About this book
Control theory can be roughly classified as deterministic or stochastic. Each of these can further be subdivided into game theory and optimal control theory. The central problem of control theory is the so called constrained maximization (which- with slight modifications--is equivalent to minimization). One can then say, heuristically, that the major problem of control theory is to find the maximum of some performance criterion (or criteria), given a set of constraints. The starting point is, of course, a mathematical representation of the performance criterion (or criteria)- sometimes called the objective functional--along with the constraints. When the objective functional is single valued (Le. , when there is only one objective to be maximized), then one is dealing with optimal control theory. When more than one objective is involved, and the objectives are generally incompatible, then one is dealing with game theory. The first paper deals with stochastic optimal control, using the dynamic programming approach. The next two papers deal with deterministic optimal control, and the final two deal with applications of game theory to ecological problems. In his contribution, Dr. Marc Mangel applies the dynamic proQramming approach, as modified by his recent work--with Dr. Colin Clark, from the University of British Columbia (Mangel and Clark 1987}*--to modelling the "behavioral decisions" of insects. The objective functional is a measure of fitness. Readers interested in detailed development of the subject matter may consult Mangel (1985). My contributions deal with two applications of optimal control theory.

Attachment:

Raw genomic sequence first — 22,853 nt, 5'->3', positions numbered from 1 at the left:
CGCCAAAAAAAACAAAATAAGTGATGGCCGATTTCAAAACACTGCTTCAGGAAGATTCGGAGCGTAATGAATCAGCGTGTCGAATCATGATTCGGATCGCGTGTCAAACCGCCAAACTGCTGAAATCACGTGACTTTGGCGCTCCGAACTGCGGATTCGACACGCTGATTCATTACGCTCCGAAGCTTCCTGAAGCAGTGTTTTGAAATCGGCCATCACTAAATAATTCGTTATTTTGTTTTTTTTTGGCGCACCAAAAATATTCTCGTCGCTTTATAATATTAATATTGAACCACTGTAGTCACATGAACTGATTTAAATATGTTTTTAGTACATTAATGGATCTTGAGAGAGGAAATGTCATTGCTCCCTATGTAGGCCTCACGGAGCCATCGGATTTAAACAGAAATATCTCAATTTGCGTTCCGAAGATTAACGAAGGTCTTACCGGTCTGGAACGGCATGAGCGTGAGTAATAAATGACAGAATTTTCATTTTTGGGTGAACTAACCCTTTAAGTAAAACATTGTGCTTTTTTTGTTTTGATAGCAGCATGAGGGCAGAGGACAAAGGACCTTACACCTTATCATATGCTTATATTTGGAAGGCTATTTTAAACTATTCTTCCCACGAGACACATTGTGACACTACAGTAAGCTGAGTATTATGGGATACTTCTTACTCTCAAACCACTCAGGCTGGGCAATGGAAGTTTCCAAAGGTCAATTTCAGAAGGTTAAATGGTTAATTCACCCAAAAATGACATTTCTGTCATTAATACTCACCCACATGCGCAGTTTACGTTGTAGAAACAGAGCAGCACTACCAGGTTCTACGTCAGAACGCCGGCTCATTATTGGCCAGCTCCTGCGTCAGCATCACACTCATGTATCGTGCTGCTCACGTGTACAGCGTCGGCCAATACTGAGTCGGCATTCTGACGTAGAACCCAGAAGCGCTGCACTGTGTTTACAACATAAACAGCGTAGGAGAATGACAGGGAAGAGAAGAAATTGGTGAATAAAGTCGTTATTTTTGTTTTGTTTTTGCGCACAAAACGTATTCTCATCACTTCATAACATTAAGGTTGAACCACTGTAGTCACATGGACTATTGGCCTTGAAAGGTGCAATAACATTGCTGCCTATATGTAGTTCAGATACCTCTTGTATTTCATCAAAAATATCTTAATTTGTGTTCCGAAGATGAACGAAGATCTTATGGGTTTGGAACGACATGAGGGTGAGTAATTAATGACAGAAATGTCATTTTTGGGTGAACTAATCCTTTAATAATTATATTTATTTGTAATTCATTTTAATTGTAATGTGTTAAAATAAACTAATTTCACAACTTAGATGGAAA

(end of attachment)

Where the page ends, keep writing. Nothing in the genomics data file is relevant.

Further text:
Coevolution biology ecology environment evolution insects
Springer-Verlag Berlin Heidelberg 1987
Springer, Berlin, Heidelberg
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About this book